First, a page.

Letters to the Editor: White America is deaf to the Black experience. It’s time to listen

A coffin is carried in honor of George Floyd at a Black Lives Matter-L.A. memorial service and funeral procession Monday.
(Los Angeles Times)

To the editor: Forty years ago when my partners — two other white guys — and I were writing the movie “Airplane!” we were partially inspired by the film “Shaft.” We had enjoyed it but could not understand some of the dialogue, so we thought it would be fun to cast two Black actors in our movie and subtitle them with stupid white-guy translations. (“After George Floyd’s death, a time to listen and learn,” column, June 6)

When “Airplane!” opened, I saw the movie with both Black and white audiences (they were rarely mixed). Interestingly, the Black audiences laughed at least as hard at the subtitle joke as the white audiences. They really enjoyed the clueless attempt of the white-guy subtitles to explain what the Black men were saying.

It was only then that I realized we had inadvertently identified in a comedic way a truth about American history: the deafness of white America to the Black experience.


The people speaking out have provided a valuable lesson about the repercussions of hundreds of years of institutional racism in America. Columns by LZ Granderson and Erika D. Smith, in particular, have been especially powerful and eye opening.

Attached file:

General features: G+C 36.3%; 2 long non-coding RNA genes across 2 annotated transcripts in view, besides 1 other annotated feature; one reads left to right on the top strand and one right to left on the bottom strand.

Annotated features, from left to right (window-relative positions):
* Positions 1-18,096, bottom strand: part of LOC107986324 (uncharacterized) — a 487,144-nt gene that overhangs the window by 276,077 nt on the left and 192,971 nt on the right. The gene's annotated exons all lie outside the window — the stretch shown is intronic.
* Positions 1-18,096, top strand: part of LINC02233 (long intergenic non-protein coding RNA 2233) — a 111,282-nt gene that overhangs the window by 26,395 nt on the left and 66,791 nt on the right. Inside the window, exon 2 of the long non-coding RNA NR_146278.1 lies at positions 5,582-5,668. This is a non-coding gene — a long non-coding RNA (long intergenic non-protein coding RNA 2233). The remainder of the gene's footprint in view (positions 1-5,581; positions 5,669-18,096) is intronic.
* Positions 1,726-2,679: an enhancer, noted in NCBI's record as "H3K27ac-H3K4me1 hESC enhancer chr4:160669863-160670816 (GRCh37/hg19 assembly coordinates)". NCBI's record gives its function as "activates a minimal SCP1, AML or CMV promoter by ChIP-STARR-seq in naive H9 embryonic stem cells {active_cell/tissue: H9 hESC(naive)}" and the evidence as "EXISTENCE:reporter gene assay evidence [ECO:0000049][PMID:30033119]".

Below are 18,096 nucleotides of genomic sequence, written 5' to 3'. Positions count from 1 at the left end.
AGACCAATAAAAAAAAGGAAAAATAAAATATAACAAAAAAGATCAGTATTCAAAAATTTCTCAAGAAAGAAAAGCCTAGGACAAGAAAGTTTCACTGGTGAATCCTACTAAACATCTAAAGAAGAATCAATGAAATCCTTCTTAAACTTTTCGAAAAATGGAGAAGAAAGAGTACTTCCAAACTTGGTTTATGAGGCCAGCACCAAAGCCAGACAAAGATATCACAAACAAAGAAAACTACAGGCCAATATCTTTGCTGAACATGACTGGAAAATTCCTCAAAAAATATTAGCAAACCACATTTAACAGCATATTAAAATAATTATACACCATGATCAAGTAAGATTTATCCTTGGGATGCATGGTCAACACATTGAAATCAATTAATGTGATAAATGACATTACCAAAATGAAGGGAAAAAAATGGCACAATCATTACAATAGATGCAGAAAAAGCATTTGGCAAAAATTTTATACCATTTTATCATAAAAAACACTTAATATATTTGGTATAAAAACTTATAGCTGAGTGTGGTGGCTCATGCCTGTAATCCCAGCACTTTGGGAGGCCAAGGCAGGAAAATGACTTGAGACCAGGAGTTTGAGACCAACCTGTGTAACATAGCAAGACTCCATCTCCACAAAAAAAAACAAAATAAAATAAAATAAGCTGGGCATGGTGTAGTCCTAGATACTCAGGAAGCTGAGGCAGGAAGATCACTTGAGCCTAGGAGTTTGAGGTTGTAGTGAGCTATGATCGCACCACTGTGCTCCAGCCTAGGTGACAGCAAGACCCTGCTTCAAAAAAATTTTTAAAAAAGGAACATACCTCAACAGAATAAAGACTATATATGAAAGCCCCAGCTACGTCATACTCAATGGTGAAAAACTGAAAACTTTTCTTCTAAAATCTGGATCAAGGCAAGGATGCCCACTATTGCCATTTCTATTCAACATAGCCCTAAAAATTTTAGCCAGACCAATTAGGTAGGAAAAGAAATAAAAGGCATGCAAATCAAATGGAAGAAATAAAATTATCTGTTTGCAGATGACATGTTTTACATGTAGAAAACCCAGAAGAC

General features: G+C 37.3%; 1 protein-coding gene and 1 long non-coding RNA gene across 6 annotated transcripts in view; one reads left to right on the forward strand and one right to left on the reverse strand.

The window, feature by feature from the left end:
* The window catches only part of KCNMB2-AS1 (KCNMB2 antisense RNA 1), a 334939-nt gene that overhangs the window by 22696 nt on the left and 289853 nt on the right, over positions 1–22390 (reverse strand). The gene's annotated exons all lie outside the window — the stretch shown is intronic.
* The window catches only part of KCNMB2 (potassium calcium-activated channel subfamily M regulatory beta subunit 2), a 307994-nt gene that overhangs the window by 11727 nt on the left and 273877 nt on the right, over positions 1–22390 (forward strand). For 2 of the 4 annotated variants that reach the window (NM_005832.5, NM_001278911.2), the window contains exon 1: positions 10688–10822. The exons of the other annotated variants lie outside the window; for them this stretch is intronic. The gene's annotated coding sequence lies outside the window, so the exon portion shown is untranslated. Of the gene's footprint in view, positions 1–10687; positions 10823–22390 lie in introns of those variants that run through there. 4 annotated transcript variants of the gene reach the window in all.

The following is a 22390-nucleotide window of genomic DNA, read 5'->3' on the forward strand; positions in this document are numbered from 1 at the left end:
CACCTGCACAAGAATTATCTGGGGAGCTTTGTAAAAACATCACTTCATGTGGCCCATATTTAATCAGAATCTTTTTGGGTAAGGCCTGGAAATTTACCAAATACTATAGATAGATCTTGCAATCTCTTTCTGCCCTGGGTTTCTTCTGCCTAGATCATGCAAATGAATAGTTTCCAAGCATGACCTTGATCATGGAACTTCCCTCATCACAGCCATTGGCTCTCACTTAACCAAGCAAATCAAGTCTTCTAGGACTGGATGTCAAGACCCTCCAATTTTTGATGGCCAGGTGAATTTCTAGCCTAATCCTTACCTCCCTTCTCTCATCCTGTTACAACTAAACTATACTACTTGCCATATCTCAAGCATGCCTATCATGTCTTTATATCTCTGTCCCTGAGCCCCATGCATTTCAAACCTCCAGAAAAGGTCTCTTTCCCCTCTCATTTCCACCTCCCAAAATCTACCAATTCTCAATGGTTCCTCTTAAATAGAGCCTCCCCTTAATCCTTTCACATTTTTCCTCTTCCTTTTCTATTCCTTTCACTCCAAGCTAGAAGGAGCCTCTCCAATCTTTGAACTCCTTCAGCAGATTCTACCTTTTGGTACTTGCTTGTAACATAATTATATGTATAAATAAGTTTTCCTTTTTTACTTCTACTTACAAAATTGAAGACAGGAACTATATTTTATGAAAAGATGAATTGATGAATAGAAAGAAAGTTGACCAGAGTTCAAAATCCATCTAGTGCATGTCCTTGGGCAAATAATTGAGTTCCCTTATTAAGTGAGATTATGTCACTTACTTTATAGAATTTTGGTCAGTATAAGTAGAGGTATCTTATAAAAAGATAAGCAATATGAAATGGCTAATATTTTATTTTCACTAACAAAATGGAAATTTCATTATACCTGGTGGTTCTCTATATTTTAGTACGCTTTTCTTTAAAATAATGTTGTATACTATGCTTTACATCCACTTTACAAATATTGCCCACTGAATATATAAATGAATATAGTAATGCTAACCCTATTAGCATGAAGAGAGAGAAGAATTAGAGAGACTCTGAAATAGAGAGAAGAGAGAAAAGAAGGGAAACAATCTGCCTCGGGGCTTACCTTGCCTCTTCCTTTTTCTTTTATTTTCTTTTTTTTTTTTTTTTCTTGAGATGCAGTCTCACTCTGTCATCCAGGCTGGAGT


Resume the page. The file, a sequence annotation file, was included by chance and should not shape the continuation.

We must listen. Obviously this is just one step in a long journey, but I’m genuinely hopeful that dialogue will not fade again, white America will hear it, and progress will be made.

Jim Abrahams, Santa Monica


To the editor: There were white people in the United States who joined the civil rights protests in the 1960s. There were so many, including people just like myself, who fought then and continued for all these years fighting inequality.

I was a freshman at USC in 1964 when I took two life-changing classes on race and society. I volunteered in Watts, and I was active in Operation Bootstrap. I continued speaking out later in life and never let prejudice go ignored.

Now in my 70s, I take a knee at football games and have been called unpatriotic. I know what I am doing is true patriotism.


I am so excited to see more young people involved; hopefully, they will be voting. I am sad only that we’re still fighting for something as obvious as equality for all.

Patricia Kourt, Los Angeles